Package Manager Workspace

I think we can easily expand this feature in future to use a Swift file and the JSON option can remain for simpler use cases. This proposal aims to solve problems that community is facing right now. Using Swift file is more consistent and powerful but it comes with a lot of complexity.

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We shouldn’t need to worry about what term Xcode uses as SwiftPM is a separate software (also, Xcode is not part of Swift OSS project). That said, I don’t strongly feel what we call this feature and I am open to naming suggestions.

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The overall idea sounds great, but the inconsistency of using JSON instead of the existing Swift format strikes me as a something that’ll cause dramas down the road.

I’d want to write the package/workspace descriptions in the same format.

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Thanks for the feedback Tony! I am not sure what you mean by drama. I updated the proposal to explain why I think we should use JSON for now (and then move to a Swift based format in future).

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Sorry, yes, I’ll clarify: once the JSON format is deployed, rolling it back could take a long time. It also would likely encourage people to ask for the same for standard package manifests.

I know it’s not the easier technical solution, but I feel that using a consistent format for both package and workspace manifests is a better experience for developers/users of SPM.

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I don’t think supporting a subset of options will be a technical burden so we might not necessarily need to roll it back instantly. However, if it turns out that no one wants to use the JSON file because everyone has moved to the Swift based format, we can easily deprecate and remove it.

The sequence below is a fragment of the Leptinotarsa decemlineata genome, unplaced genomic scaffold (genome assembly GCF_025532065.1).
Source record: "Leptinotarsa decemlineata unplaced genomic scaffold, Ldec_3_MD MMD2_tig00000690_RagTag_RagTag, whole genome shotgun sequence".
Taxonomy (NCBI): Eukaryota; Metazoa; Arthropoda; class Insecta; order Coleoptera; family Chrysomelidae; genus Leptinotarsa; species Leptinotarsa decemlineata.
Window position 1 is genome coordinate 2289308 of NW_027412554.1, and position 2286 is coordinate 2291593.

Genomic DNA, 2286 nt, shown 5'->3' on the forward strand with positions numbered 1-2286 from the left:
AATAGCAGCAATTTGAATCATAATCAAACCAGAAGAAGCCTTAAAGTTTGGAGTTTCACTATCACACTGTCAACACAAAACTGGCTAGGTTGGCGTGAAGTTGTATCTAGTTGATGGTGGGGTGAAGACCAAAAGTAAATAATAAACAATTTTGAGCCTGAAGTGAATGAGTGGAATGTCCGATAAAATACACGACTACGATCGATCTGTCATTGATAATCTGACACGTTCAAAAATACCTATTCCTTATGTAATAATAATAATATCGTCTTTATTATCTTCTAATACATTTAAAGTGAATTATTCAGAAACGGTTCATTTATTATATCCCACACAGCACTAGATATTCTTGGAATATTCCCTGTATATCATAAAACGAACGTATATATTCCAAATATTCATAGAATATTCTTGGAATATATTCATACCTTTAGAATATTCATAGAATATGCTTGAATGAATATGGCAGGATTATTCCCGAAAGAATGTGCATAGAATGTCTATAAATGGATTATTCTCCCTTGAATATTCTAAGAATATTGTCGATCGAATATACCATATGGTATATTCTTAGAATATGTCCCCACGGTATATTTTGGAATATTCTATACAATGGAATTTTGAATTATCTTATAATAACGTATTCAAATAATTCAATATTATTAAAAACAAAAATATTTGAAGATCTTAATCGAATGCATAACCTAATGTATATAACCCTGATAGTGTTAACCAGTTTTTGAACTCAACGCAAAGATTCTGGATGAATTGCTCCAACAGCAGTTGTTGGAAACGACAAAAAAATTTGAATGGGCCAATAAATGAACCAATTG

I completely agree that using a Swift based format will provide a consistent and better experience in future. I think the point I am trying to make is that we don’t lose anything by having a JSON based format.

It does feel like it adds churn, if we think it should ultimately be Swift to be consistent. I tend to agree with Tony here…

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Moving to Swift based file will also depend on how this feature evolves over time and with what complexity. I don’t think it is always good to implement something which provides way less flexibility just to be consistent with other parts.

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I agree with @Aciid here, JSON is so easy to parse, doesn’t need any additional tooling and Swift workspace definitions can be added later. I find the fact that pure package manifests can’t be declared in JSON or some other easily parsed language very inconvenient. If consistency is desired, adding a possibility to have JSON package manifest would work much better.

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The term “workspace” is already widely used when working with other package managers, where it has the same meaning, check out https://yarnpkg.com/lang/en/docs/workspaces/